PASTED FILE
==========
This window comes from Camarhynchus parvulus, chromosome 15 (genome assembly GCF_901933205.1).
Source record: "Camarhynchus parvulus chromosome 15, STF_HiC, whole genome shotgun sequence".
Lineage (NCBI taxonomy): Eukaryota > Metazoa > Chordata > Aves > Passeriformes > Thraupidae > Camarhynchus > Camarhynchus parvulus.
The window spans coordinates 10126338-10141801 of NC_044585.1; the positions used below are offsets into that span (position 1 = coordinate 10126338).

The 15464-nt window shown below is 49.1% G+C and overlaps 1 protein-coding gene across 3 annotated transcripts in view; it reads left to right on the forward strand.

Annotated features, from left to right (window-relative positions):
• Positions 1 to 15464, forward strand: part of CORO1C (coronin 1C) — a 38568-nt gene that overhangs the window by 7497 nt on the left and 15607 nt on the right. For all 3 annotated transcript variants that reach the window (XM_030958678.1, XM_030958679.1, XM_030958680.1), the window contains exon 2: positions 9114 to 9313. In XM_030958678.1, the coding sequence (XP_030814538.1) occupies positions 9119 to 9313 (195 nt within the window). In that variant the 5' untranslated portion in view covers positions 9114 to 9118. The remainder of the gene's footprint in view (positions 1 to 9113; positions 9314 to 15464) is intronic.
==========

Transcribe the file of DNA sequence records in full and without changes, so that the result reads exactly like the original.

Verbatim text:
This window comes from Camarhynchus parvulus, chromosome 15 (genome assembly GCF_901933205.1).
Source record: "Camarhynchus parvulus chromosome 15, STF_HiC, whole genome shotgun sequence".
Lineage (NCBI taxonomy): Eukaryota > Metazoa > Chordata > Aves > Passeriformes > Thraupidae > Camarhynchus > Camarhynchus parvulus.
The window spans coordinates 10126338-10141801 of NC_044585.1; the positions used below are offsets into that span (position 1 = coordinate 10126338).

The 15464-nt window shown below is 49.1% G+C and overlaps 1 protein-coding gene across 3 annotated transcripts in view; it reads left to right on the forward strand.

Annotated features, from left to right (window-relative positions):
• Positions 1 to 15464, forward strand: part of CORO1C (coronin 1C) — a 38568-nt gene that overhangs the window by 7497 nt on the left and 15607 nt on the right. For all 3 annotated transcript variants that reach the window (XM_030958678.1, XM_030958679.1, XM_030958680.1), the window contains exon 2: positions 9114 to 9313. In XM_030958678.1, the coding sequence (XP_030814538.1) occupies positions 9119 to 9313 (195 nt within the window). In that variant the 5' untranslated portion in view covers positions 9114 to 9118. The remainder of the gene's footprint in view (positions 1 to 9113; positions 9314 to 15464) is intronic.